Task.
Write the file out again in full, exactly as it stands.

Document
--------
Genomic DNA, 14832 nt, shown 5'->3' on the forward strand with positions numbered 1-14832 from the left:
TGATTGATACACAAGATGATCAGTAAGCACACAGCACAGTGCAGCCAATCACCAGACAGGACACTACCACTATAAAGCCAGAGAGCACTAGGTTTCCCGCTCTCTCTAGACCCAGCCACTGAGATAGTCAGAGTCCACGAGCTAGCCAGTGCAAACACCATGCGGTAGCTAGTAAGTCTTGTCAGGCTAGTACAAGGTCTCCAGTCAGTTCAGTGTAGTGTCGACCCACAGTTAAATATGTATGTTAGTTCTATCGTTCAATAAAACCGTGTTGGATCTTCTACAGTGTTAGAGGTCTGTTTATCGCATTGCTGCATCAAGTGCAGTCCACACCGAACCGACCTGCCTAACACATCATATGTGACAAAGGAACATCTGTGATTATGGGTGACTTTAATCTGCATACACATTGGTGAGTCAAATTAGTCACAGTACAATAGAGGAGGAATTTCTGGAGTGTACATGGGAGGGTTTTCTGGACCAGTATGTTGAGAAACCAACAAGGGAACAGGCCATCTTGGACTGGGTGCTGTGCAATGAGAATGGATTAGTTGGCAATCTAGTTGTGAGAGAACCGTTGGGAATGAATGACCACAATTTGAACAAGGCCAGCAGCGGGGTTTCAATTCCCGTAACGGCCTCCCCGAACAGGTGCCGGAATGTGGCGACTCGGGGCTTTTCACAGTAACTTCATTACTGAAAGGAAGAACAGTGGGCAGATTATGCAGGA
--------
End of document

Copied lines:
Genomic DNA, 14832 nt, shown 5'->3' on the forward strand with positions numbered 1-14832 from the left:
TGATTGATACACAAGATGATCAGTAAGCACACAGCACAGTGCAGCCAATCACCAGACAGGACACTACCACTATAAAGCCAGAGAGCACTAGGTTTCCCGCTCTCTCTAGACCCAGCCACTGAGATAGTCAGAGTCCACGAGCTAGCCAGTGCAAACACCATGCGGTAGCTAGTAAGTCTTGTCAGGCTAGTACAAGGTCTCCAGTCAGTTCAGTGTAGTGTCGACCCACAGTTAAATATGTATGTTAGTTCTATCGTTCAATAAAACCGTGTTGGATCTTCTACAGTGTTAGAGGTCTGTTTATCGCATTGCTGCATCAAGTGCAGTCCACACCGAACCGACCTGCCTAACACATCATATGTGACAAAGGAACATCTGTGATTATGGGTGACTTTAATCTGCATACACATTGGTGAGTCAAATTAGTCACAGTACAATAGAGGAGGAATTTCTGGAGTGTACATGGGAGGGTTTTCTGGACCAGTATGTTGAGAAACCAACAAGGGAACAGGCCATCTTGGACTGGGTGCTGTGCAATGAGAATGGATTAGTTGGCAATCTAGTTGTGAGAGAACCGTTGGGAATGAATGACCACAATTTGAACAAGGCCAGCAGCGGGGTTTCAATTCCCGTAACGGCCTCCCCGAACAGGTGCCGGAATGTGGCGACTCGGGGCTTTTCACAGTAACTTCATTACTGAAAGGAAGAACAGTGGGCAGATTATGCAGGA